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June 03, 2005



I don't think Ghandi could be considered a follower of Christ. People may choose to live "Christly", but I believe the end resolution lies with whatever source the "good person" states as their inspiration or energy/life source, as long as that person has heard the Gospel of Christ and has openly denied His power, opting for another energy/life source. But, if the "good person" has never heard the Gospel of Christ, then I believe their actions, not beliefs, are judged by God. Lewis spoke of people who had believed in goodness, faith, forgiveness, grace, and sacrifice, though they knew not who they served; in constrast, had they known whom they should have been serving as well, and chose to serve another, then their blood would be on their hands.


Interesting that you bring this topic up Mike. Alex and I were just talking about this exact situation. We were discussing how someone who has never heard about Christ might actually be living more of a life like Christ would have and in that situation, where would they go on the day of judgement? We had a long discussion and came to the conclusion that it's fun to debate these types of situations, but ultimately only God knows the true answer.

But this being said, I think you raise a valid point that should cause us to reflect and reevaluate how it is we live our lives.

wes ellis

This is an awesome post, in april I posted something after alot of thinking on the subject. http://whateverisgood.blogspot.com/2005/04/journey.html

I believe the essential components of following Christ are not found in dogmatic decisions, intellectual conclusions, or confessed beliefs. They are things that cannot be said, things that are rooted in the very depths of human emotion. Can we say that Gandhi did not posses a relationship with God in this sense? No, not unless our relationship is purely academic in nature. Truth is we cannot judge Gandhi's salvation. I believe that much more judgement can be made about the "fruit" a man produces than the confessions of his lips. check out Matthew 15.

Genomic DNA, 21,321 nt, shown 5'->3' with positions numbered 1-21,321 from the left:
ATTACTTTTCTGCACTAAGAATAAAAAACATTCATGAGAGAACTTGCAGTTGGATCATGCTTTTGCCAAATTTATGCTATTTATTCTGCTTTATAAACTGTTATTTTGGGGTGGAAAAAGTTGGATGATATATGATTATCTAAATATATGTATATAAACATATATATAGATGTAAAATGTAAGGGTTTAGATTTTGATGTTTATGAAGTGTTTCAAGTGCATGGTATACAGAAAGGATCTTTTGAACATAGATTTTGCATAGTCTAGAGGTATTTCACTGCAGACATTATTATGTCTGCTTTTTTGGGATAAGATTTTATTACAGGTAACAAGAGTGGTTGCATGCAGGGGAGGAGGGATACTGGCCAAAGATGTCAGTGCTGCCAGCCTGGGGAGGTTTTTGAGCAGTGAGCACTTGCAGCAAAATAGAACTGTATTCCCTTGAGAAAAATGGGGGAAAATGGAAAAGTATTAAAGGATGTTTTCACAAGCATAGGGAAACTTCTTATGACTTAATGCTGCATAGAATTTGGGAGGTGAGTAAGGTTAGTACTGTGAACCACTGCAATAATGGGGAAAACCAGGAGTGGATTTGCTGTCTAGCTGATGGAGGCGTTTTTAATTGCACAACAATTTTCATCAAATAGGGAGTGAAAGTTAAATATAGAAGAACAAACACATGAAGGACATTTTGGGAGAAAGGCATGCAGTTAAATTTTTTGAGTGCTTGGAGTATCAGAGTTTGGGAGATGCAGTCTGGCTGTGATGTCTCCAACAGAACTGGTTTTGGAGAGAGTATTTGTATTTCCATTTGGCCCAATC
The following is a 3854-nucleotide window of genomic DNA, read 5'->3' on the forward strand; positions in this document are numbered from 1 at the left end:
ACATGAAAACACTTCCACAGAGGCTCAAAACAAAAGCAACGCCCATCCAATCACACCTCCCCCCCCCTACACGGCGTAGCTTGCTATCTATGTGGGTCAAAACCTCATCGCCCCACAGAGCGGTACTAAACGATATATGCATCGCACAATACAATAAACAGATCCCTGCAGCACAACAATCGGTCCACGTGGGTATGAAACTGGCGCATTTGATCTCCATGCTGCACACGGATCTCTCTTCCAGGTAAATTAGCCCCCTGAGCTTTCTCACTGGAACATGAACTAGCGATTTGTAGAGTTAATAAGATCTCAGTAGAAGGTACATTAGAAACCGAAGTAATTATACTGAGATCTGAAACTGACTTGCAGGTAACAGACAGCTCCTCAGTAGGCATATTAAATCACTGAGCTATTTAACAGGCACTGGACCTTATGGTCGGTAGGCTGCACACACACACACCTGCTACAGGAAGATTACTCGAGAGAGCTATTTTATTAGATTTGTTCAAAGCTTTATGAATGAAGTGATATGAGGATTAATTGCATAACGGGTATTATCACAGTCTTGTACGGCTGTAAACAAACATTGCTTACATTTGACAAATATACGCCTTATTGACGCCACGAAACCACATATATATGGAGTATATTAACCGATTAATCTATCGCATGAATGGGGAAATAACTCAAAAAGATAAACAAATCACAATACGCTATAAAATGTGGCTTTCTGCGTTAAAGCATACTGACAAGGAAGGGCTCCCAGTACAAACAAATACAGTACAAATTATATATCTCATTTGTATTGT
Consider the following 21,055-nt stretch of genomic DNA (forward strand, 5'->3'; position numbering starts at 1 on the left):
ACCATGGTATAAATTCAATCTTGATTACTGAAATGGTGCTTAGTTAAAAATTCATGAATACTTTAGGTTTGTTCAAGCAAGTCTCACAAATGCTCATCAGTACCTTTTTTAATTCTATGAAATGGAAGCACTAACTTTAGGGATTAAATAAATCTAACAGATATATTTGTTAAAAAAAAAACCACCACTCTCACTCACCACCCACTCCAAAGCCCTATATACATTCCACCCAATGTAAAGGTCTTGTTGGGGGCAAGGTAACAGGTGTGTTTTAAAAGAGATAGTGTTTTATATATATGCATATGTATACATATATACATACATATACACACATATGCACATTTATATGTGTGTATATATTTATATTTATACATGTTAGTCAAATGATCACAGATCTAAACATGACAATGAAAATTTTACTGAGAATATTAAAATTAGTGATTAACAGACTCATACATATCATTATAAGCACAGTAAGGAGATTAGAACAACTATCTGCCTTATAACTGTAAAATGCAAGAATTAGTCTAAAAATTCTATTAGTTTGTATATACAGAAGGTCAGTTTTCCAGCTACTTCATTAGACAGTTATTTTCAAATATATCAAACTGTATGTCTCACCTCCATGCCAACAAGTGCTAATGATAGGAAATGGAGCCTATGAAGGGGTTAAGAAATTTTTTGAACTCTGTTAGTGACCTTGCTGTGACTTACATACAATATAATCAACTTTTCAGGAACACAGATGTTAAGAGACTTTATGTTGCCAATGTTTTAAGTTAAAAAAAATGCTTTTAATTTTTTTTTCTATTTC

If our Journey leads toward Jesus Christ then that is where we are destined.


Jesus did not say "be good" he said "follow me." Most folks, including myself, who claim to be Jesus-followers don't follow Jesus. They follow some sugar-coated westernized version of what they have been indoctrined to believe is following Jesus. The only was we are going to "KNOW" Jesus is to walk where Jesus walked, most Christians I know don't have the guts to walk where Jesus walked, including me.

I imagine the Dali Lama and Ghandi are much to cloer to what Jesus desired than most of what we see in America on Sunday.

Mike DeVries

I agree. I think we have gotten ourselves a little off ther track with an "easy believism". I also think we've reduced the gospel to a transactional reality, that is merely in place to get our butt out of hell and into heaven. Thus we have lost the sense of followership and Kingdom. Jesus never calls people to believe several statements about himself and then pray a prayer. He invites people to follow him - to live the way he lived, empowered by his Spirit. He invites us to experiecen life the way it was meant to be lived, ther way our creator wired us to live. Jesus is about redeeming and restoring all of creation, not just humanity. All of his creation is being reconciled in him. Check out the post Recovering the B for some more thoughts.


These are all nice thoughts and posts. And golly, I sure would love to see Ghandi and ol' Dali up in heaven. I'd like to see everyone up there. But, if they rejected Jesus, not as a good person, but as deity, where all love and power come from in the first place, and they acknoweldge another type of force or engery or god, then where does that leave them, according to scripture? As far as I know, both Ghandi and Dali believed Jesus to be a nice guy and good teacher, which is what they thought/think of themselves. If that's all it takes, then by all means, let me know and I'll stop the whole reverence thing when it comes to worshiping God.

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